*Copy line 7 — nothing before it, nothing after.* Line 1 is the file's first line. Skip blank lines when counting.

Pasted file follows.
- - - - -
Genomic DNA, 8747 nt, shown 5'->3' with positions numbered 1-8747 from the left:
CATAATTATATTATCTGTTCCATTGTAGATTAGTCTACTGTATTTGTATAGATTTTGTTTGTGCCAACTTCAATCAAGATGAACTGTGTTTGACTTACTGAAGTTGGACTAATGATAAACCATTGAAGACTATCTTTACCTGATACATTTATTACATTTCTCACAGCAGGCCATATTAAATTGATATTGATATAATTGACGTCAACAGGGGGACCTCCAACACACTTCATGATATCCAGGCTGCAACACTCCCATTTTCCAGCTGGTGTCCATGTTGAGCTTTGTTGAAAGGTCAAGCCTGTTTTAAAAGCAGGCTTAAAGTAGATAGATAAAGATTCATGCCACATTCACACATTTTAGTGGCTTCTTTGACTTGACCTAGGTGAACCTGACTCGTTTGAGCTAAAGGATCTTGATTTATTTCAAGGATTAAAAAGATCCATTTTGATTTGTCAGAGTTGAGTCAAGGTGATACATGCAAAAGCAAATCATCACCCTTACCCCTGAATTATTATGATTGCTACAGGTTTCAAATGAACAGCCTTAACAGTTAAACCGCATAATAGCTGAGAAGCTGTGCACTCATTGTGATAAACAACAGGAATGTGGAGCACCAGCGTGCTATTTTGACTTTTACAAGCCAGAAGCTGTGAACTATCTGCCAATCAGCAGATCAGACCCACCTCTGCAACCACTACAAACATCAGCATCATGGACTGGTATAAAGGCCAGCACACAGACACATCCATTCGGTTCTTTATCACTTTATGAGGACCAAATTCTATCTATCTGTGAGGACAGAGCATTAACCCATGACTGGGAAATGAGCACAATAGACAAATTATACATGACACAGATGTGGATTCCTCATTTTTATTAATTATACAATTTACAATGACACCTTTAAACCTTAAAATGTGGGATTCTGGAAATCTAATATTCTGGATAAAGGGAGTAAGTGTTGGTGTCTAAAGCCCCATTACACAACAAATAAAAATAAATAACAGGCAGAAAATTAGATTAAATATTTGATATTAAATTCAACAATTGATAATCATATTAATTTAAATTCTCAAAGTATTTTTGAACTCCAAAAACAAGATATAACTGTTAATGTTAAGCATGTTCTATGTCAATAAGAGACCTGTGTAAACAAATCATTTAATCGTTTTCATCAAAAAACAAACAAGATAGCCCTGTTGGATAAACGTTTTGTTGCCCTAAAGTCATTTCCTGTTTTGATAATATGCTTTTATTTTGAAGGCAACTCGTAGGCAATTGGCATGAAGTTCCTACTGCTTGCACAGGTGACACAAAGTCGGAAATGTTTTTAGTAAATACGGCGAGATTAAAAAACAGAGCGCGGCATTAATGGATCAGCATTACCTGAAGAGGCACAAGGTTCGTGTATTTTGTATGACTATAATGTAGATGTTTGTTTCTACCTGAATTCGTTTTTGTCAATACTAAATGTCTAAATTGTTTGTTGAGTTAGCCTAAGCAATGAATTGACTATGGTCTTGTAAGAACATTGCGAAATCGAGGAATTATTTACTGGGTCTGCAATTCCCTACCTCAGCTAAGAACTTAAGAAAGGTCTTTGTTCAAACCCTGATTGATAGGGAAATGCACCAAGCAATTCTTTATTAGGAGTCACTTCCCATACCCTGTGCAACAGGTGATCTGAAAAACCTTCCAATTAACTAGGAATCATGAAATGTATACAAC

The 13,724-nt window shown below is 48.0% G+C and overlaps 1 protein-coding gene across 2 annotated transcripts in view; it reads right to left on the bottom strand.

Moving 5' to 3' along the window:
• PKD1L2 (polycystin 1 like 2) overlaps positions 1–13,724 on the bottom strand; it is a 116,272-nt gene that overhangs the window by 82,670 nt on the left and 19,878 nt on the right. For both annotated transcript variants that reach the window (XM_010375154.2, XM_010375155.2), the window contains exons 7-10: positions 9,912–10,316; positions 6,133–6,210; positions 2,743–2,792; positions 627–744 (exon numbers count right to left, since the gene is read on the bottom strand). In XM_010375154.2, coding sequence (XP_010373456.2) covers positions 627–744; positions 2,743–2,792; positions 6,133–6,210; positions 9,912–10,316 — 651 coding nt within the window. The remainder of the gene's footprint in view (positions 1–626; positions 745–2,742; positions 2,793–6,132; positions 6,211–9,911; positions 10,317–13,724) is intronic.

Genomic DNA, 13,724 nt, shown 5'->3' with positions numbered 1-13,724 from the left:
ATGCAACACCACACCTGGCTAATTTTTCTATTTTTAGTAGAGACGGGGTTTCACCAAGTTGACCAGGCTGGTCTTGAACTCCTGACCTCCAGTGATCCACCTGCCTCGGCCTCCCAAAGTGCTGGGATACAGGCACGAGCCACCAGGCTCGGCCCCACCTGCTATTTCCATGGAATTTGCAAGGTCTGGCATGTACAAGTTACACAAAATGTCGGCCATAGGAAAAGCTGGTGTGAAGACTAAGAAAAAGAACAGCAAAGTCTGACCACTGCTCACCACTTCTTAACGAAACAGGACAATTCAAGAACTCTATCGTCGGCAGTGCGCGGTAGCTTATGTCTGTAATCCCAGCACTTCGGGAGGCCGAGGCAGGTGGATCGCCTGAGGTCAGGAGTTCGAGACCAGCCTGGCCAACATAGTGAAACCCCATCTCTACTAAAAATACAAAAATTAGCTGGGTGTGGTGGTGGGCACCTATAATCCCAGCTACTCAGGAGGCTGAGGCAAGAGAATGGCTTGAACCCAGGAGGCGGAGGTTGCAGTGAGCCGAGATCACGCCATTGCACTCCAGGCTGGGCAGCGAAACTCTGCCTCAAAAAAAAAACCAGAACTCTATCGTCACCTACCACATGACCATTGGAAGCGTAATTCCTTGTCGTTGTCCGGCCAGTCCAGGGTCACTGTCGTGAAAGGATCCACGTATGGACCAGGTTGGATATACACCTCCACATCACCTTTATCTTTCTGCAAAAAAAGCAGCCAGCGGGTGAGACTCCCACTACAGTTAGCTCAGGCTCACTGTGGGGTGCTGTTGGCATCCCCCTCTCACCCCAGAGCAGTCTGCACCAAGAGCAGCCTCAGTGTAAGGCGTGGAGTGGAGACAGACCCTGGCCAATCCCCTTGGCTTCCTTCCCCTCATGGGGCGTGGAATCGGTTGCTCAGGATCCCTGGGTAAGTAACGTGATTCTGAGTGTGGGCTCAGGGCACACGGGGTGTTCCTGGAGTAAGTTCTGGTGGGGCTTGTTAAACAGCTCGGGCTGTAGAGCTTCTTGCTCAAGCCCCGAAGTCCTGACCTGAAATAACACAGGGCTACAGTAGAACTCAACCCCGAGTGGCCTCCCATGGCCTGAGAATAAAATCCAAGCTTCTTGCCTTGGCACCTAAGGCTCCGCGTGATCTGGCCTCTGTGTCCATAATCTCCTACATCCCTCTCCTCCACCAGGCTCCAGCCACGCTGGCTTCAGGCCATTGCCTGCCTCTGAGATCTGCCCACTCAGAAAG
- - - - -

ATGCAACACCACACCTGGCTAATTTTTCTATTTTTAGTAGAGACGGGGTTTCACCAAGTTGACCAGGCTGGTCTTGAACTCCTGACCTCCAGTGATCCACCTGCCTCGGCCTCCCAAAGTGCTGGGATACAGGCACGAGCCACCAGGCTCGGCCCCACCTGCTATTTCCATGGAATTTGCAAGGTCTGGCATGTACAAGTTACACAAAATGTCGGCCATAGGAAAAGCTGGTGTGAAGACTAAGAAAAAGAACAGCAAAGTCTGACCACTGCTCACCACTTCTTAACGAAACAGGACAATTCAAGAACTCTATCGTCGGCAGTGCGCGGTAGCTTATGTCTGTAATCCCAGCACTTCGGGAGGCCGAGGCAGGTGGATCGCCTGAGGTCAGGAGTTCGAGACCAGCCTGGCCAACATAGTGAAACCCCATCTCTACTAAAAATACAAAAATTAGCTGGGTGTGGTGGTGGGCACCTATAATCCCAGCTACTCAGGAGGCTGAGGCAAGAGAATGGCTTGAACCCAGGAGGCGGAGGTTGCAGTGAGCCGAGATCACGCCATTGCACTCCAGGCTGGGCAGCGAAACTCTGCCTCAAAAAAAAAACCAGAACTCTATCGTCACCTACCACATGACCATTGGAAGCGTAATTCCTTGTCGTTGTCCGGCCAGTCCAGGGTCACTGTCGTGAAAGGATCCACGTATGGACCAGGTTGGATATACACCTCCACATCACCTTTATCTTTCTGCAAAAAAAGCAGCCAGCGGGTGAGACTCCCACTACAGTTAGCTCAGGCTCACTGTGGGGTGCTGTTGGCATCCCCCTCTCACCCCAGAGCAGTCTGCACCAAGAGCAGCCTCAGTGTAAGGCGTGGAGTGGAGACAGACCCTGGCCAATCCCCTTGGCTTCCTTCCCCTCATGGGGCGTGGAATCGGTTGCTCAGGATCCCTGGGTAAGTAACGTGATTCTGAGTGTGGGCTCAGGGCACACGGGGTGTTCCTGGAGTAAGTTCTGGTGGGGCTTGTTAAACAGCTCGGGCTGTAGAGCTTCTTGCTCAAGCCCCGAAGTCCTGACCTGAAATAACACAGGGCTACAGTAGAACTCAACCCCGAGTGGCCTCCCATGGCCTGAGAATAAAATCCAAGCTTCTTGCCTTGGCACCTAAGGCTCCGCGTGATCTGGCCTCTGTGTCCATAATCTCCTACATCCCTCTCCTCCACCAGGCTCCAGCCACGCTGGCTTCAGGCCATTGCCTGCCTCTGAGATCTGCCCACTCAGAAAG